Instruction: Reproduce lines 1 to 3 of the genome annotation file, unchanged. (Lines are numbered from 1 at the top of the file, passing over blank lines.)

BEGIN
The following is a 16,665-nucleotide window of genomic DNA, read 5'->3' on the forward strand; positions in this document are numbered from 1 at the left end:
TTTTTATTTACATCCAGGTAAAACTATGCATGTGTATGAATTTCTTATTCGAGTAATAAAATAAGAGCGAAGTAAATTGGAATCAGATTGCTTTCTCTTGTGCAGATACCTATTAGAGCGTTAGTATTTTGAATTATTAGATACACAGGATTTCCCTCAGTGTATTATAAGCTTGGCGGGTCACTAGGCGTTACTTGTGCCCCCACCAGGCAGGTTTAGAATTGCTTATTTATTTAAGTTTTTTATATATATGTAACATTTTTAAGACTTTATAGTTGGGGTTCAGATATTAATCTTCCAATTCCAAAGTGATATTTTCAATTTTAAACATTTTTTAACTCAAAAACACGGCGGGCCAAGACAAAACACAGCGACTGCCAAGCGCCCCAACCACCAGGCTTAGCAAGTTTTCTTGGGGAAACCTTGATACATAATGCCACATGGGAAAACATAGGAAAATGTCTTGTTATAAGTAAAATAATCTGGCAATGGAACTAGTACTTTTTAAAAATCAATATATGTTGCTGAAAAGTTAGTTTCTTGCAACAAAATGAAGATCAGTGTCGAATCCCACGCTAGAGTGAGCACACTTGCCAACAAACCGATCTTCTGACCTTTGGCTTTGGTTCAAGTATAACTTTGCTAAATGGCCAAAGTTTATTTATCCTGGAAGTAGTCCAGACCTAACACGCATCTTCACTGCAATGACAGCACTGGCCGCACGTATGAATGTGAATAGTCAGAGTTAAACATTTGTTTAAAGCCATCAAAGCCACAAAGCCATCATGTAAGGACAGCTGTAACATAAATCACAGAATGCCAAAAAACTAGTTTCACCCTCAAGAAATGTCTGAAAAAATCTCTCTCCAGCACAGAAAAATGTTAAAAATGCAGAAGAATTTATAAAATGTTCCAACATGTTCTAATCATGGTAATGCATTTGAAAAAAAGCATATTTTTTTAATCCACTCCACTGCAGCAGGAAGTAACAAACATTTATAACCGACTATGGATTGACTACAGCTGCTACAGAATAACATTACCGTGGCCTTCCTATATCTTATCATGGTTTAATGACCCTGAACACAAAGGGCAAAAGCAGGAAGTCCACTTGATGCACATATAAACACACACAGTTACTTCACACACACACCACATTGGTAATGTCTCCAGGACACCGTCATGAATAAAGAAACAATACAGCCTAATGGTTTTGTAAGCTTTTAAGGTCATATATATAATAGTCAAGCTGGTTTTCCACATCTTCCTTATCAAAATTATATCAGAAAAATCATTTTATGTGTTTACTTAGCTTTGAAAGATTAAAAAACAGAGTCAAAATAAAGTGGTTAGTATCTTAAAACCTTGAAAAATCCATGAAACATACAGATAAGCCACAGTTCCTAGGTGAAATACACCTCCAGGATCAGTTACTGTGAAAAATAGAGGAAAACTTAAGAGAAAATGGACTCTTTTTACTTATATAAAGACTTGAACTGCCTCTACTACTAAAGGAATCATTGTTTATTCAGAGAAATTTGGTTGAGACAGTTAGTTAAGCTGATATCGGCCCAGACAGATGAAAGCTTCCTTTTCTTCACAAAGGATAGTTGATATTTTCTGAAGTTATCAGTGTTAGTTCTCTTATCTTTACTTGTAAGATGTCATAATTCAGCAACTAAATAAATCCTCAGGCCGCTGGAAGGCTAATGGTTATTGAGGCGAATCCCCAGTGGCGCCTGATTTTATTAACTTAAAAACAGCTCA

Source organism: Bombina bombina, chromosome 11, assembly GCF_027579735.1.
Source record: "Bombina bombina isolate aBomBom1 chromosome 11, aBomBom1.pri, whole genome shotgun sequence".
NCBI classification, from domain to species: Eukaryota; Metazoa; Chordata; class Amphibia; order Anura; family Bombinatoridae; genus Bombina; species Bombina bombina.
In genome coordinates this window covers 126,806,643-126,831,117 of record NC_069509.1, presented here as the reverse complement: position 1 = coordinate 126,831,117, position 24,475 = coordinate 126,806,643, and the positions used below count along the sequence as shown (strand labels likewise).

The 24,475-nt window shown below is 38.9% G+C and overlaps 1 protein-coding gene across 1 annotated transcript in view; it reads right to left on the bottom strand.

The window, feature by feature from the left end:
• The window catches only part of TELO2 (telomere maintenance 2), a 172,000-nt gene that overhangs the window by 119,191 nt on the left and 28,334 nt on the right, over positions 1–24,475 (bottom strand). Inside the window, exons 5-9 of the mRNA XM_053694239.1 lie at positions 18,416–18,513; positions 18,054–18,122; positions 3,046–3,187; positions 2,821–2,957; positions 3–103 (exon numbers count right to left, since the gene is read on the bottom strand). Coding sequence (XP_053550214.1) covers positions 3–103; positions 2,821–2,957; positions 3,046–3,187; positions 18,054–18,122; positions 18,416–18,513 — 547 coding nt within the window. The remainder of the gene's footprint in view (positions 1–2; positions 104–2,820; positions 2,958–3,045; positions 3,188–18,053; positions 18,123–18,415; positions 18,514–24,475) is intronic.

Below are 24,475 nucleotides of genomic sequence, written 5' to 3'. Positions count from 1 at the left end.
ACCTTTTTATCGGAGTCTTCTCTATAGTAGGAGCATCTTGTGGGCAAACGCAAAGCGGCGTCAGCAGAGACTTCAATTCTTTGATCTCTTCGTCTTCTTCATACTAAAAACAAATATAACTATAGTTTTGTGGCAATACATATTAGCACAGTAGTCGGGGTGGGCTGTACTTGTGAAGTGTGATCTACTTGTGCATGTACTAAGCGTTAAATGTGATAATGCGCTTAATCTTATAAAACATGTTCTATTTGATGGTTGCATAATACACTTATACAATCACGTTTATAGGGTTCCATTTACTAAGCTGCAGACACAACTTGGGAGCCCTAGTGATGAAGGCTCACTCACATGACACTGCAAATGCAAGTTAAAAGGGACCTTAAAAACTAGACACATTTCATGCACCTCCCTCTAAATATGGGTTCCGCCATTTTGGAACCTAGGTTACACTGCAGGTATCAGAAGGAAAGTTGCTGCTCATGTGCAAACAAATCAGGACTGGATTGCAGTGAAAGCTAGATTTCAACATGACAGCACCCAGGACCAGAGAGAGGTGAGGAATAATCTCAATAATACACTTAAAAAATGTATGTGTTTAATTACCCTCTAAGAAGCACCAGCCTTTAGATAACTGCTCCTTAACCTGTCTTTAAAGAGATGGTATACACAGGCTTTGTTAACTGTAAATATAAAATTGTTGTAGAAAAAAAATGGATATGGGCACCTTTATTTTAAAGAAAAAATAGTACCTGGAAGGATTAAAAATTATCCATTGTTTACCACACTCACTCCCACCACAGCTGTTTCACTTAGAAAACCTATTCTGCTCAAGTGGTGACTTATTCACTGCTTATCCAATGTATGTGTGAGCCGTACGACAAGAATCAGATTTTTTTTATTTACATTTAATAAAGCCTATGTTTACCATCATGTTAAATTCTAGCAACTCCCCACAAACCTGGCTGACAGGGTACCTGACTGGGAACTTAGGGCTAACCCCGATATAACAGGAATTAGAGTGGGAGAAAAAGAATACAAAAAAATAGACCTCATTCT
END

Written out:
The following is a 16,665-nucleotide window of genomic DNA, read 5'->3' on the forward strand; positions in this document are numbered from 1 at the left end:
TTTTTATTTACATCCAGGTAAAACTATGCATGTGTATGAATTTCTTATTCGAGTAATAAAATAAGAGCGAAGTAAATTGGAATCAGATTGCTTTCTCTTGTGCAGATACCTATTAGAGCGTTAGTATTTTGAATTATTAGATACACAGGATTTCCCTCAGTGTATTATAAGCTTGGCGGGTCACTAGGCGTTACTTGTGCCCCCACCAGGCAGGTTTAGAATTGCTTATTTATTTAAGTTTTTTATATATATGTAACATTTTTAAGACTTTATAGTTGGGGTTCAGATATTAATCTTCCAATTCCAAAGTGATATTTTCAATTTTAAACATTTTTTAACTCAAAAACACGGCGGGCCAAGACAAAACACAGCGACTGCCAAGCGCCCCAACCACCAGGCTTAGCAAGTTTTCTTGGGGAAACCTTGATACATAATGCCACATGGGAAAACATAGGAAAATGTCTTGTTATAAGTAAAATAATCTGGCAATGGAACTAGTACTTTTTAAAAATCAATATATGTTGCTGAAAAGTTAGTTTCTTGCAACAAAATGAAGATCAGTGTCGAATCCCACGCTAGAGTGAGCACACTTGCCAACAAACCGATCTTCTGACCTTTGGCTTTGGTTCAAGTATAACTTTGCTAAATGGCCAAAGTTTATTTATCCTGGAAGTAGTCCAGACCTAACACGCATCTTCACTGCAATGACAGCACTGGCCGCACGTATGAATGTGAATAGTCAGAGTTAAACATTTGTTTAAAGCCATCAAAGCCACAAAGCCATCATGTAAGGACAGCTGTAACATAAATCACAGAATGCCAAAAAACTAGTTTCACCCTCAAGAAATGTCTGAAAAAATCTCTCTCCAGCACAGAAAAATGTTAAAAATGCAGAAGAATTTATAAAATGTTCCAACATGTTCTAATCATGGTAATGCATTTGAAAAAAAGCATATTTTTTTAATCCACTCCACTGCAGCAGGAAGTAACAAACATTTATAACCGACTATGGATTGACTACAGCTGCTACAGAATAACATTACCGTGGCCTTCCTATATCTTATCATGGTTTAATGACCCTGAACACAAAGGGCAAAAGCAGGAAGTCCACTTGATGCACATATAAACACACACAGTTACTTCACACACACACCACATTGGTAATGTCTCCAGGACACCGTCATGAATAAAGAAACAATACAGCCTAATGGTTTTGTAAGCTTTTAAGGTCATATATATAATAGTCAAGCTGGTTTTCCACATCTTCCTTATCAAAATTATATCAGAAAAATCATTTTATGTGTTTACTTAGCTTTGAAAGATTAAAAAACAGAGTCAAAATAAAGTGGTTAGTATCTTAAAACCTTGAAAAATCCATGAAACATACAGATAAGCCACAGTTCCTAGGTGAAATACACCTCCAGGATCAGTTACTGTGAAAAATAGAGGAAAACTTAAGAGAAAATGGACTCTTTTTACTTATATAAAGACTTGAACTGCCTCTACTACTAAAGGAATCATTGTTTATTCAGAGAAATTTGGTTGAGACAGTTAGTTAAGCTGATATCGGCCCAGACAGATGAAAGCTTCCTTTTCTTCACAAAGGATAGTTGATATTTTCTGAAGTTATCAGTGTTAGTTCTCTTATCTTTACTTGTAAGATGTCATAATTCAGCAACTAAATAAATCCTCAGGCCGCTGGAAGGCTAATGGTTATTGAGGCGAATCCCCAGTGGCGCCTGATTTTATTAACTTAAAAACAGCTCA

Source organism: Bombina bombina, chromosome 11, assembly GCF_027579735.1.